Thursday, May 26, 2022
May 26, 2022

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After a stifling summer, fall brings crisp air, sharp colors

The hiking is great, but watch out for hunters — and bull moose


SPOKANE — It was, in my experience, an oppressive summer: The heat. The smoke. A looming second round of COVID-19 and all the associated acrimony and suffering.

For me, losing access to the outdoors was an emotional and physical challenge. For long periods this summer, my job as an outdoors editor felt pointless.

And yet, this month has reminded me of the joy, beauty and existential importance of the outdoors.

Here are a few great areas to check out. Each offers resplendent foliage, expansive views, winter-aware wildlife and crisp air.

A note on fall hiking: The days are shorter, with the sun setting by 6:20 p.m. And while it can be warm during the day, temperatures plummet at night.

And it’s fall, which means many animals are mating and more likely to be aggressive. (Beware of bull moose in particular.) Also, big-game hunting seasons are open, so wear orange and plan your adventures accordingly.

Close to Spokane

Riverside State Park trails downstream along the Spokane River from the Bowl and Pitcher (Discover Pass required) can’t be beat, and don’t forget about a stroll through Spokane’s Finch Arboretum.

The Liberty Lake Regional Park offers great access to close-to-town nature.

The Turnbull National Wildlife Refuge is full of pit-stopping migratory birds and doting trumpeter swans this month. The refuge charges an entry fee of $3 per car.

The 518-acre Community Forest in Post Falls boasts new, well-marked and easily accessed trails. Or drive to Coeur d’Alene and hike the tried-and-true Tubbs Hill.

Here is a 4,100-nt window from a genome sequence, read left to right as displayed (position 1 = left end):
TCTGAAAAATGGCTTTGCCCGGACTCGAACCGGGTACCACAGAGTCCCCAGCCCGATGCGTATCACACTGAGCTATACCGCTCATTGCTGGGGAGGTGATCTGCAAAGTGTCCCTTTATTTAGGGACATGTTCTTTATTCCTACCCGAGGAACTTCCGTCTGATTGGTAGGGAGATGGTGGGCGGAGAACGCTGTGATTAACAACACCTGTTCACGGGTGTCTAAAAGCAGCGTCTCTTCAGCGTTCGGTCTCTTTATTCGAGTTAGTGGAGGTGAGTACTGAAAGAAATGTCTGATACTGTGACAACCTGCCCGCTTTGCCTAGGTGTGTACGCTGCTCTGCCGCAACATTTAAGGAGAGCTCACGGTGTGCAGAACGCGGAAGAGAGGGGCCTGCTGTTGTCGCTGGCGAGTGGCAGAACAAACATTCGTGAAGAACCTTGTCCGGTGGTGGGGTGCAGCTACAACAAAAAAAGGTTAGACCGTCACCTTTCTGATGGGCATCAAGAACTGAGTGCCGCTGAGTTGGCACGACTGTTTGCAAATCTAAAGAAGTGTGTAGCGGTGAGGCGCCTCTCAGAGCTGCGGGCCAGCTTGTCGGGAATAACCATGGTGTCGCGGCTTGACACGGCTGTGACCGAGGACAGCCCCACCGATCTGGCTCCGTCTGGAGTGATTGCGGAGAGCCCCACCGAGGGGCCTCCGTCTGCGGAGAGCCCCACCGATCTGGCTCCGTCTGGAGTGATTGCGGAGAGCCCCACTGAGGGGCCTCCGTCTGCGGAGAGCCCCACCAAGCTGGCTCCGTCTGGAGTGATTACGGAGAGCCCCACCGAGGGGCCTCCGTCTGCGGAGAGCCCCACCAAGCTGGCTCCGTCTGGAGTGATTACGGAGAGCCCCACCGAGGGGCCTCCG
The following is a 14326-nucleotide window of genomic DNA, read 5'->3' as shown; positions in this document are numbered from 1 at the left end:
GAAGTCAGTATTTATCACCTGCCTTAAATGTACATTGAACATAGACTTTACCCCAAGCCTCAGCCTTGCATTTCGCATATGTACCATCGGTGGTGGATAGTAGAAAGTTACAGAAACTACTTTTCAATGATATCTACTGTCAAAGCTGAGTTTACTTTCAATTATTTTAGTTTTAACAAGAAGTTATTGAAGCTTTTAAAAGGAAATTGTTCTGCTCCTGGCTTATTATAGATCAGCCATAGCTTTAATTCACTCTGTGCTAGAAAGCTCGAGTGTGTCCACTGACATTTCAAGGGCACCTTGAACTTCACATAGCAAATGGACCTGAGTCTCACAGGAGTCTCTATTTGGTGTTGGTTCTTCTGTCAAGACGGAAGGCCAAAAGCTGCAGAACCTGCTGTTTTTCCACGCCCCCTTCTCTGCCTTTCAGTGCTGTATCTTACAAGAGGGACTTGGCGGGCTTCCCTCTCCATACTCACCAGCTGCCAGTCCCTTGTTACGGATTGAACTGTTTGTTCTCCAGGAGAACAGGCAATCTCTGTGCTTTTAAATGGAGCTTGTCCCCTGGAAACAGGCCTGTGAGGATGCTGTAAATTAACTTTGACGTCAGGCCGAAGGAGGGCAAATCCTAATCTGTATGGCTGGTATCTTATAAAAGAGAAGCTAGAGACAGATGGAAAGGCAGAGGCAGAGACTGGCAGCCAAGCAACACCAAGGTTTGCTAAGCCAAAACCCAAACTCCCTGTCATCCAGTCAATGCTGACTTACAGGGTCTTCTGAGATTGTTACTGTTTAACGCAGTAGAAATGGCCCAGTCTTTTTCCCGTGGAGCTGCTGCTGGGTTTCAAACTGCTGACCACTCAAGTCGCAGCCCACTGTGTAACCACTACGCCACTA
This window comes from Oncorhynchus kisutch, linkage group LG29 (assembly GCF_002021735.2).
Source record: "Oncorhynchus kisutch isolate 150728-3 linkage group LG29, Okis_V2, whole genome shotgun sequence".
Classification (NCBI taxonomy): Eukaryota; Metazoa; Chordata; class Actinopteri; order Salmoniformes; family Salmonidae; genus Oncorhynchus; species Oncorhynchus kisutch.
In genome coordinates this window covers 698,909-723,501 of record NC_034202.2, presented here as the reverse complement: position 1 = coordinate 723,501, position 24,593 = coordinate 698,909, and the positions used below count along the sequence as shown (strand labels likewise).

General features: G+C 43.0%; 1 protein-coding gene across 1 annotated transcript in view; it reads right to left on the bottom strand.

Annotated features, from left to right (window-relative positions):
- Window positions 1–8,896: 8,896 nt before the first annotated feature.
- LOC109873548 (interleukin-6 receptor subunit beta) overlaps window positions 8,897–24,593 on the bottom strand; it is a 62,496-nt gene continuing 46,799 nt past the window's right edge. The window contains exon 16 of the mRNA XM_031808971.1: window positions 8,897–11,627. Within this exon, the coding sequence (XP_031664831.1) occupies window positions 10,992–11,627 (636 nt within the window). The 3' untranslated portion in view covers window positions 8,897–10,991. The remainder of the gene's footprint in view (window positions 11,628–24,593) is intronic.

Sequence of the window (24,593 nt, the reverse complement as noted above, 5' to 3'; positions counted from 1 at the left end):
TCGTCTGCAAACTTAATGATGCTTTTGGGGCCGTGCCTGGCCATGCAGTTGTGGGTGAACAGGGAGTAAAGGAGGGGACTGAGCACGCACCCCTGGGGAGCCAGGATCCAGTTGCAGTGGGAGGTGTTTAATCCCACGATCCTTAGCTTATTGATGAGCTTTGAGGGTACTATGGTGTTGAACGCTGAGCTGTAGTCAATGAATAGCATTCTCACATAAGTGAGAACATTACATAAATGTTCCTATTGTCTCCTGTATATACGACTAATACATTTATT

A bit afield

Immerse yourself in the larches at Lookout Pass off I-90. There are plenty of hiking options here, whether it’s St. Regis Lake, or over the border in Montana (where the larches are thicker) at Hub or Cliff lakes.

Drive to northern Idaho and head up the Pack River road. From there, hike into the Selkirk Mountains before the snow flies. Great hikes include Harrison Lake (popular), Beehive Lakes or Chimney Rock.

North of Spokane is Mount Spokane’s trail system. Mountain ash and aspen are changing colors, said Holly Weiler, the eastern Washington coordinator for the Washington Trails Association. But she warned hikers to beware of a bull moose spotted recently on Mount Spokane.

Or head west to Sherman Pass and venture up to the Kettle Crest.

A day or more

Washington’s Mount Rainier or Montana’s Glacier national parks are world-class destinations for a reason — and never more so than in October.

Or consider the numerous trails in the North Cascades, but beware: The weather can turn on a dime.

To beat the crowds, head to Montana’s Bitterroot Valley and check out the trails into the Bitterroot National Forest via a number of canyons.

Blodgett or Mill Creek canyons offer great trails winding their way underneath early 1,000-foot cliffs.

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